Family of Murdered Harlem Basketball Star Calls Shooting 'Senseless'
HARLEM — The family of murdered teen basketball star Tayshana Murphy traveled to the morgue Monday to identify her body, as friends and neighbors massed in the streets around her Harlem home to decry the "senseless" death.
"I'm hurting so bad," said Murphy's father, Taylon Murphy, 42, standing outside of the Grant Houses, where his 18-year-old daughter was shot and killed early Sunday. "I miss my baby. It's killing me."
Police said Murphy was shot three times — in the left chest, the left hip and the right arm. The medical examiner's office said Monday the gunshot to chest ultimately killed Murphy.
Police had initially described Murphy's injuries as a single gunshot wound to the head.
Law enforcement officials were reportedly questioning two men Monday in connection to the shooting, according to the New York Post.
Police sources said Murphy was outside of the Grant Houses when she was chased inside along with two other people.
She was shot while trying to escape from a gunman on the fourth floor of her apartment building, witnesses told the Daily News. Witnesses said she was wearing a hooded sweatshirt and may have been mistaken for someone else by rivals from another housing complex, according to reports.
Murphy, affectionately known as "Chicken," had just started her senior year at the Murry Bergtraum High School for Business Careers in lower Manhattan.
Taylon Murphy said his daughter had received calls from recruiters at several colleges, including Boston University, Northeastern University and Rutgers University. Her goal was to play in the Women's National Basketball Association after college, her father added.
"She would have been the type of person to give back," he said of his daughter. "It was totally senseless. They took something away from us, that was so senseless."
Murphy was outside of her housing complex just before the 4 a.m. shooting Sunday, family members explained.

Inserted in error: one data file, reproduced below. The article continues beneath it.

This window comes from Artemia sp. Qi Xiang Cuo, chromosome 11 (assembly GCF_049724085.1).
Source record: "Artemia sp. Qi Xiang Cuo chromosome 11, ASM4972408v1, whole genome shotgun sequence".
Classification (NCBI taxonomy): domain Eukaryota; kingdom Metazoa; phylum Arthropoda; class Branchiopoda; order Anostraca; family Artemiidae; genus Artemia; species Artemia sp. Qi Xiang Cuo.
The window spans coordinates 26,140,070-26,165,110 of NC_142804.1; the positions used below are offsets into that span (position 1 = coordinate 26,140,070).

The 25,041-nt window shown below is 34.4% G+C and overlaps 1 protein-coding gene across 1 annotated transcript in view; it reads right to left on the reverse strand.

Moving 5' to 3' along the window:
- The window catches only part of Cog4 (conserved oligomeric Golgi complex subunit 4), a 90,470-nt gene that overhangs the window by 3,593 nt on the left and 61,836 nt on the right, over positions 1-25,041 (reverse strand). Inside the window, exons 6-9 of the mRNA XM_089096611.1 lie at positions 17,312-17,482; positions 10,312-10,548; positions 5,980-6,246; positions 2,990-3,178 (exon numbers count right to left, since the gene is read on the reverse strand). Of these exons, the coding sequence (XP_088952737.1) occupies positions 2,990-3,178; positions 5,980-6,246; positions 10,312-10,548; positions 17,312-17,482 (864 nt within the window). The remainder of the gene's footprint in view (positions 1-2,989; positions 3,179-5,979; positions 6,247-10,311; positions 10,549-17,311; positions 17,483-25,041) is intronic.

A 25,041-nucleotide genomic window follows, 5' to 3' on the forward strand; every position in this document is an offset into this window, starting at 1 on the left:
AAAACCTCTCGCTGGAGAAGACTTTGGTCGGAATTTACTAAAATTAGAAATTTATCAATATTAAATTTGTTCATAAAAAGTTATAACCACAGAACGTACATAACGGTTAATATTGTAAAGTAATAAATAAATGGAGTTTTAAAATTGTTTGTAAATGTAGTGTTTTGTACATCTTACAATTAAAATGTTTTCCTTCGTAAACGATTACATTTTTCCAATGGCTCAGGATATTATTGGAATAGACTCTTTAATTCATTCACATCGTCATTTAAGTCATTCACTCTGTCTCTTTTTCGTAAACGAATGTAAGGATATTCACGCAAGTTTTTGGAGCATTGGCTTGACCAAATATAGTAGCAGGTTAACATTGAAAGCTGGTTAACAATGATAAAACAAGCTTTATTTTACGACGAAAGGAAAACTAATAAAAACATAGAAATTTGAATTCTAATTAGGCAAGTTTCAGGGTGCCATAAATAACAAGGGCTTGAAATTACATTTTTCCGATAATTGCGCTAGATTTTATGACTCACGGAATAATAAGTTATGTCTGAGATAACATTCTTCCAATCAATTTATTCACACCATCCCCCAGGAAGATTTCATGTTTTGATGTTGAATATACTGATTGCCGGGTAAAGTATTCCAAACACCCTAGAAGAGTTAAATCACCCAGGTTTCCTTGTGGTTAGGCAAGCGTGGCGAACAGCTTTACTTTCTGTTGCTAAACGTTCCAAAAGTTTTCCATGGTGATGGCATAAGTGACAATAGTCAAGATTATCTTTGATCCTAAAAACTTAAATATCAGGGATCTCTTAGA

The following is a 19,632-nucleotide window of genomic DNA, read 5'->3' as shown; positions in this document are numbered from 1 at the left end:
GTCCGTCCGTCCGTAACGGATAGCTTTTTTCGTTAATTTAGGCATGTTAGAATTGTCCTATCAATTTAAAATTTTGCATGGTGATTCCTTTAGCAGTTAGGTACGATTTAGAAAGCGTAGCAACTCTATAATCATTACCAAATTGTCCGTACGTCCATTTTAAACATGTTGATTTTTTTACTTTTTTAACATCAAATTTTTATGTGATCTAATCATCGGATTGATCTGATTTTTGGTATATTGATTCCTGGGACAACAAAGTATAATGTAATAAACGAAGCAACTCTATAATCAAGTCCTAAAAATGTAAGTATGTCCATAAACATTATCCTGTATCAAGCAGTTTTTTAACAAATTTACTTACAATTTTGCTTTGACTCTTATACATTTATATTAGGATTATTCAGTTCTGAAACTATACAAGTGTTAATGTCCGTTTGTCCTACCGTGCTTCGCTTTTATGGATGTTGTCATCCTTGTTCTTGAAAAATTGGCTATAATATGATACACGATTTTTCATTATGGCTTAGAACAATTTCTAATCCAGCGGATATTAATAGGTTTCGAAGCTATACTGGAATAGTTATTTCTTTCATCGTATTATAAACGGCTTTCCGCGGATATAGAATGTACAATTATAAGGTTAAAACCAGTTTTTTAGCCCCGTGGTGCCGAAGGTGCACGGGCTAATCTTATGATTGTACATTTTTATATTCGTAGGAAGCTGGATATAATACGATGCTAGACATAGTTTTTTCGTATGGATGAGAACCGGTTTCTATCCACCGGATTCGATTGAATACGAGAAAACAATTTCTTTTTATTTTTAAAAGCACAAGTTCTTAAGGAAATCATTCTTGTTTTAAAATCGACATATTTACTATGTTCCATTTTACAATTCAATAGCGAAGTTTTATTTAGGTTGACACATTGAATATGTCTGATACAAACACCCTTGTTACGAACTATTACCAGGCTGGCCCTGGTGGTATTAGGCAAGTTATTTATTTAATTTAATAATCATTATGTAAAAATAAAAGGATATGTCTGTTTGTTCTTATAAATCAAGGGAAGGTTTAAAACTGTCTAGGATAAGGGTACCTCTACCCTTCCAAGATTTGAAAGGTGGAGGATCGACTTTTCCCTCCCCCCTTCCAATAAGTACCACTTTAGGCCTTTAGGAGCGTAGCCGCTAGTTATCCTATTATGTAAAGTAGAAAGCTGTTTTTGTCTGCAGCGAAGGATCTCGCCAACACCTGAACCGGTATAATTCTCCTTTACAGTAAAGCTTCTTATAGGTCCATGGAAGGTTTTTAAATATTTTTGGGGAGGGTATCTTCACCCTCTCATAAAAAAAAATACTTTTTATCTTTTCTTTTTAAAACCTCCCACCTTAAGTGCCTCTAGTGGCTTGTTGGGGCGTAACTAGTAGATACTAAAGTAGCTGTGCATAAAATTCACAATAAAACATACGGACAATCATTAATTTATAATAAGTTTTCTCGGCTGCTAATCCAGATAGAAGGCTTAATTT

Murphy's cousin, Pierre Walton, 21, said he was in Murphy's apartment with the victim's mother, Tephanie Holston, when Murphy was shot. They ran down to the fourth floor together where they found her "lying in a pool of blood," Walton said. "I've never seen anything like that before."
Walton said he believes the shooting might have stemmed from a series of beefs between people in the Grant Houses and the nearby Manhattanville Houses.
"They jump people from there, people from here get jumped. It's childish stuff," Walton said. "It was basically her being in the wrong place at the wrong time."
Another of Murphy's friends, Mario Barber, 30, said the killing shocked the entire neighborhood.
"What's going on in our community is sad," he said. "We don't have no protection here. We need more protection in our community."
Friends and family said Murphy was all about basketball.
"Books and basketball. That's all she did. Books and basketball," said Karmilla Parker, 20, a one-time teammate of Murphy's. "This really hurts me because she could have been in the WNBA.
Chez Williams coached Murphy on the basketball Amateur Athletic Union team named the New York Elite.
"She wasn't involved in any of this nonsense. She didn't deserve this. Why would you do this to her? She was supposed to be playing in a game with me yesterday," Williams said, urging the gunman to "turn yourself in."
It was a message echoed by area anti-violence activists such as Rev. Vernon Williams, president of the Harlem Clergy Community Leaders Coalition.
"To the shooter, this community knows who you are. Turn yourself in before it gets bad," Rev. Williams said.
He called the continuing problem of young people shooting one another "youth genocide," and called for more resources to combat the problem.
Iesha Sekou, founder of Street Corner Resources, said she was astounded by the level of cruelty exhibited in Murphy's death. She said some people who overheard the incident listened as Murphy tried to urge the gunman not to shoot her.
"This girl was begging for her life. People heard her begging for her life, and the shooter still shot her..." Sekou said. "She was saying, 'I didn't have anything to do with it.' The shooter just said, 'I don't care.'"
A massive memorial with dozens of candles steadily grew outside of Murphy's building Monday. Young people with their eyes filled with tears stood outside, hugging one another and shaking their heads.
"He just didn't kill her," Murphy's coach, Williams, said. "He killed a lot of people's souls, a lot of people's spirits."
Murray Weiss contributed reporting.